Story | 21 Jul, 2015

Bridging the Gap Between Ocean Acidification Impacts and Economic Valuation: Regional Impacts of Ocean Acidification on Fisheries and Aquaculture

 Ocean acidification – the other CO2 problem – may be defined as the global decrease in ocean pH due to the absorption of atmospheric carbon dioxide.

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Photo: © IUCN

Signed by 155 scientists in the wake of the Second Symposium on Ocean Acidification in 2008, the Monaco Declaration called for creating links between biologists and economists to assess the extent of the impact of ocean acidification, and the costs of action and inaction. To facilitate this, the first international workshop on the economics of ocean acidification, organized by the Centre Scientifique de Monaco and the International Atomic Energy Agency in 2010, allowed a multidisciplinary dialogue to open between natural scientists and economists. This workshop identified fisheries and aquaculture among the main economic sectors impacted by ocean acidification.

A second international workshop was held in November 2012
involving 55 experts from 19 countries along with representatives
of international organizations. The workshop explored the
level of risk, and the resilience or vulnerability of defined regions
of the world ocean in terms of fishery and aquaculture species
and economic impacts, and social adaptation. The workshop
sought to address common themes or specific priorities for
action by communities, resource managers and policymakers.
The goal was to integrate scientific and economic knowledge
and perspectives on fishery related ocean acidification issues.
The workshop highlighted that communication and interactions
among participants of various backgrounds of economics, ecology,
fisheries, and aquaculture are essential to meet the objective
of providing clear, concise policy recommendations concerning
human adaptation and mitigation of impacts of ocean
acidification. Strengths and vulnerabilities in terms of species
and ecosystems, as well as, coastal communities and industries
must be assessed to the greatest extent possible within
the areal boundaries. The challenge is to combine the topics of
ocean biogeochemistry, marine biology and ecology, seafood
supply and harvest, fisher activities and dependencies, economy
and governance.
The findings and recommendations of the respective regional
working groups are provided in this report: The main conclusions
of the workshop include:
— All parts of the ocean are not equal with respect to physico-
chemical and socio-economic impacts of acidification on
fisheries and aquaculture;
— Marine species have different sensitivities to ocean
— Ocean acidification could exacerbate the effects of other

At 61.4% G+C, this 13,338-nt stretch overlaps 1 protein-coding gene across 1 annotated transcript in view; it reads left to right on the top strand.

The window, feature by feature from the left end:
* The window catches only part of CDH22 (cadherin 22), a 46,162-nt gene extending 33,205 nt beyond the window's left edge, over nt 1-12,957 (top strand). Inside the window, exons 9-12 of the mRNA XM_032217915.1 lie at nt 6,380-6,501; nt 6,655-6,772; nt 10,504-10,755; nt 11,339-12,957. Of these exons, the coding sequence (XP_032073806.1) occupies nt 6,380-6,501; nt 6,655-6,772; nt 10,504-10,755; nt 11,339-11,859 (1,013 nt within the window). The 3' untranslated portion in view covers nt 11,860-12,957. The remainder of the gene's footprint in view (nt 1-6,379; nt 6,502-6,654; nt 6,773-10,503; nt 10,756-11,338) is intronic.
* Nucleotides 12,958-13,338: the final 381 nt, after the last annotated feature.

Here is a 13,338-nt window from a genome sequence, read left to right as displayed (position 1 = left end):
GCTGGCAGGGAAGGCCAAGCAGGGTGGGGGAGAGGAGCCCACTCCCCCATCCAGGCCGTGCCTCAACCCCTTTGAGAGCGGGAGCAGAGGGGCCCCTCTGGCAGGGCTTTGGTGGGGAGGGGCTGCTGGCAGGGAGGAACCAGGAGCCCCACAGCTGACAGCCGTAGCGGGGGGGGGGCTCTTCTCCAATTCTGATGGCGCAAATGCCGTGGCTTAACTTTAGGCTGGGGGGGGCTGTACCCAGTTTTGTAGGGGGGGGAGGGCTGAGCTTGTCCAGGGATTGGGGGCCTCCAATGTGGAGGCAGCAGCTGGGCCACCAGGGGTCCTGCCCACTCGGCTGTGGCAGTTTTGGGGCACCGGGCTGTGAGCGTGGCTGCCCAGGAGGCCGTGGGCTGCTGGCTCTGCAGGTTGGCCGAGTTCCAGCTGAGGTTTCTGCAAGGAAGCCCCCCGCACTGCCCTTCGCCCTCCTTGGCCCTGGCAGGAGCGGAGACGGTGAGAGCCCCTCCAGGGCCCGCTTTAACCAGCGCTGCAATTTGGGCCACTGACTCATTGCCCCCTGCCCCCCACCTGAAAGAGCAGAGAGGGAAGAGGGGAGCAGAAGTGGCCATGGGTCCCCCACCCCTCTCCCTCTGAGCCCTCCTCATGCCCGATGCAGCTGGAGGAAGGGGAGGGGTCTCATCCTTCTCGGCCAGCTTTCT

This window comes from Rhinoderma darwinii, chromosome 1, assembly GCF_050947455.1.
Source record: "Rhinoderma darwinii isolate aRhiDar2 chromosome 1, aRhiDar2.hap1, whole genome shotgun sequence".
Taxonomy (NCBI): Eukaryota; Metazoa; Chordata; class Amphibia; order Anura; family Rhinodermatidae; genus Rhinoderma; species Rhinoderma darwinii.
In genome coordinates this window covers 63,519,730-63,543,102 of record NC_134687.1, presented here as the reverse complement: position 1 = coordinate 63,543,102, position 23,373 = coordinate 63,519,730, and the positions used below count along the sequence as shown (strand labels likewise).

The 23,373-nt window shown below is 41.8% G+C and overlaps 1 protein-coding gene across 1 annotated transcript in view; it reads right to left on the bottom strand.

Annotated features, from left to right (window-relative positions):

environmental pressures, such as increased temperature. It
may also inhibit or facilitate the development of certain species,
inducing a change in the composition of ecosystems;
— The full cost of ocean acidification is undetermined, but
probably undervalued. Some estimates suggest a cost of
$10 billion per year on world fisheries, with direct impacts to
the economy of coastal areas, which will represent 50% of
the population by 2050;
— To cope with the socio-economic consequences of this
phenomenon, human communities dependent on fishing or
aquaculture will need to adapt their practices and environmental
— Finding aquaculture species tolerant to ocean acidification
has been suggested as an adaptation practice.
Beginning at the workshop, and during the period since, regionally
specific working groups have explored:
— Types of fisheries and aquaculture (industrial, artisanal,
traditional, etc.) and their relative importance and value in
ocean regions;
— Important biological, ecological, and economic components
of fisheries;
— Varying perceptions of fishery and aquaculture sectors at
global, regional and national levels; from the fish farmer to
the commercial fishing fleet;
— Response strategies of aquaculture, industrial and traditional
— Informational needs and expectations of the natural scientists,
economists, managers and policymakers to address
potential ocean acidification impacts;
— Future challenges for fisheries and aquaculture from analysis
of current main issues of fisheries stakeholders (communities,
industries, commercial entities, resource managers);
— Factors that may be important given future changes in markets,
technology, demographics, and governance;
— Actions needed to incorporate ocean acidification in resource
management plans at local, regional, national, and
international levels, and to incorporate sustainable environmental
policies into more general economic policies.
This document is the result of this interdisciplinary survey of
ocean acidification-sensitive fisheries and aquaculture.